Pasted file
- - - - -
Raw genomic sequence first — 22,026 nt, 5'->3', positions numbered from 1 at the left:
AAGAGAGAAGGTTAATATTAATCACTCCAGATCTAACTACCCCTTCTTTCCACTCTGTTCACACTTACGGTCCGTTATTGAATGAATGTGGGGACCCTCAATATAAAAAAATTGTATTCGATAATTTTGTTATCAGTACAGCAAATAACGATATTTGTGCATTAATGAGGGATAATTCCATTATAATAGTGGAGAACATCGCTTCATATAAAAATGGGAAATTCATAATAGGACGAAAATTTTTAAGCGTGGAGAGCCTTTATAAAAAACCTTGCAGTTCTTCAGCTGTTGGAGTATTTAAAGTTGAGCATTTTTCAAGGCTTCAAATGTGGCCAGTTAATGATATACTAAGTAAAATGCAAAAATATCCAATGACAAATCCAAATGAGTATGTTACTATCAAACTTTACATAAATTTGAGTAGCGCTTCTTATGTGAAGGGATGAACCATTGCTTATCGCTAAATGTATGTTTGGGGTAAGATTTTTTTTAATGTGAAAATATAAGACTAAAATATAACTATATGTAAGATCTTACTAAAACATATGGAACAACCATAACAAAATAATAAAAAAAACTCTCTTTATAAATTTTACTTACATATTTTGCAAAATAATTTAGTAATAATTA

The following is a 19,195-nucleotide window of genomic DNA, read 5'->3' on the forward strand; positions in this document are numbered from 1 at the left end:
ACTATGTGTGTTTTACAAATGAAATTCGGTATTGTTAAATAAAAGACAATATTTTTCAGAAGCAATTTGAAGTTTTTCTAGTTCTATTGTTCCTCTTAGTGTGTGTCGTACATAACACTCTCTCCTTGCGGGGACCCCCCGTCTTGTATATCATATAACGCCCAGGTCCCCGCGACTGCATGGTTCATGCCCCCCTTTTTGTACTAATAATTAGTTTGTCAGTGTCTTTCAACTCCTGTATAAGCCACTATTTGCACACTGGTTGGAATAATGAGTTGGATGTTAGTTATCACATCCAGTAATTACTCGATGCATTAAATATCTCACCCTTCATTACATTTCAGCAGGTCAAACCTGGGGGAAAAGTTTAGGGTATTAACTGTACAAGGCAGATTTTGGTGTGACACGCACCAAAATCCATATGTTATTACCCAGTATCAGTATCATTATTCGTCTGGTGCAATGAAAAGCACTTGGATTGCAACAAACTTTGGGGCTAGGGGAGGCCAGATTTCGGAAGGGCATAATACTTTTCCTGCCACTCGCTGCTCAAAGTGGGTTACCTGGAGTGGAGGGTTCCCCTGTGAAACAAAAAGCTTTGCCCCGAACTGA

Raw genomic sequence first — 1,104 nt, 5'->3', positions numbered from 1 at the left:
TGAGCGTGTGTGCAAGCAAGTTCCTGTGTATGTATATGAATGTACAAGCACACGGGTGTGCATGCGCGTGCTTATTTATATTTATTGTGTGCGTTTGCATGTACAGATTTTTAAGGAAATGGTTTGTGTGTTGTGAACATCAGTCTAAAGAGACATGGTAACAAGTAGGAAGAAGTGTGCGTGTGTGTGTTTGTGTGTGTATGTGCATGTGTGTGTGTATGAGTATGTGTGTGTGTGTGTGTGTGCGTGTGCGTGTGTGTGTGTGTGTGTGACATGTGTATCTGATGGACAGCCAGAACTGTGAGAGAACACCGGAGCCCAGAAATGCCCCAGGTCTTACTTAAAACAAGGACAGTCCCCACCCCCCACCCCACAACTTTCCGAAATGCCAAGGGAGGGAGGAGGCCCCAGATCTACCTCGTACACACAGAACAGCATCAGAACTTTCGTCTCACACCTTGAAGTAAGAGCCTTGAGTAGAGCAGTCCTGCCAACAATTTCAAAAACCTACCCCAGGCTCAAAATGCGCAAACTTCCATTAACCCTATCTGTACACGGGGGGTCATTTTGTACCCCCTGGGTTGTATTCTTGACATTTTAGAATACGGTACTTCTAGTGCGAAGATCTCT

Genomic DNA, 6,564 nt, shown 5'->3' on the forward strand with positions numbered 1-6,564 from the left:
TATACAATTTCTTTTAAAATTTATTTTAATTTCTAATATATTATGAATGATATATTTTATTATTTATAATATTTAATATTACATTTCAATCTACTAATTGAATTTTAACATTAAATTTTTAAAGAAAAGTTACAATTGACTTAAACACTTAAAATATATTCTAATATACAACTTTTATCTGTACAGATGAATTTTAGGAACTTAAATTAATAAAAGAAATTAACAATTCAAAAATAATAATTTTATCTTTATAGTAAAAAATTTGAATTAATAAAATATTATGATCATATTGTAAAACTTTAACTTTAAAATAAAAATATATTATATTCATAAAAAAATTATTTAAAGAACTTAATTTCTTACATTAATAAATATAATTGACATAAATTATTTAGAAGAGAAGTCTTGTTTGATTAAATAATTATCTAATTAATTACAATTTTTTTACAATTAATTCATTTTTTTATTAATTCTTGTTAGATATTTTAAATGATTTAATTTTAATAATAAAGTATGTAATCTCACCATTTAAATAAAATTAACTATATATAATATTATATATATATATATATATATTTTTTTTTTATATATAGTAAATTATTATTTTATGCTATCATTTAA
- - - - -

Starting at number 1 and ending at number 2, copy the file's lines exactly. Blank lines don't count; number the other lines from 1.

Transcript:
Raw genomic sequence first — 22,026 nt, 5'->3', positions numbered from 1 at the left:
AAGAGAGAAGGTTAATATTAATCACTCCAGATCTAACTACCCCTTCTTTCCACTCTGTTCACACTTACGGTCCGTTATTGAATGAATGTGGGGACCCTCAATATAAAAAAATTGTATTCGATAATTTTGTTATCAGTACAGCAAATAACGATATTTGTGCATTAATGAGGGATAATTCCATTATAATAGTGGAGAACATCGCTTCATATAAAAATGGGAAATTCATAATAGGACGAAAATTTTTAAGCGTGGAGAGCCTTTATAAAAAACCTTGCAGTTCTTCAGCTGTTGGAGTATTTAAAGTTGAGCATTTTTCAAGGCTTCAAATGTGGCCAGTTAATGATATACTAAGTAAAATGCAAAAATATCCAATGACAAATCCAAATGAGTATGTTACTATCAAACTTTACATAAATTTGAGTAGCGCTTCTTATGTGAAGGGATGAACCATTGCTTATCGCTAAATGTATGTTTGGGGTAAGATTTTTTTTAATGTGAAAATATAAGACTAAAATATAACTATATGTAAGATCTTACTAAAACATATGGAACAACCATAACAAAATAATAAAAAAAACTCTCTTTATAAATTTTACTTACATATTTTGCAAAATAATTTAGTAATAATTA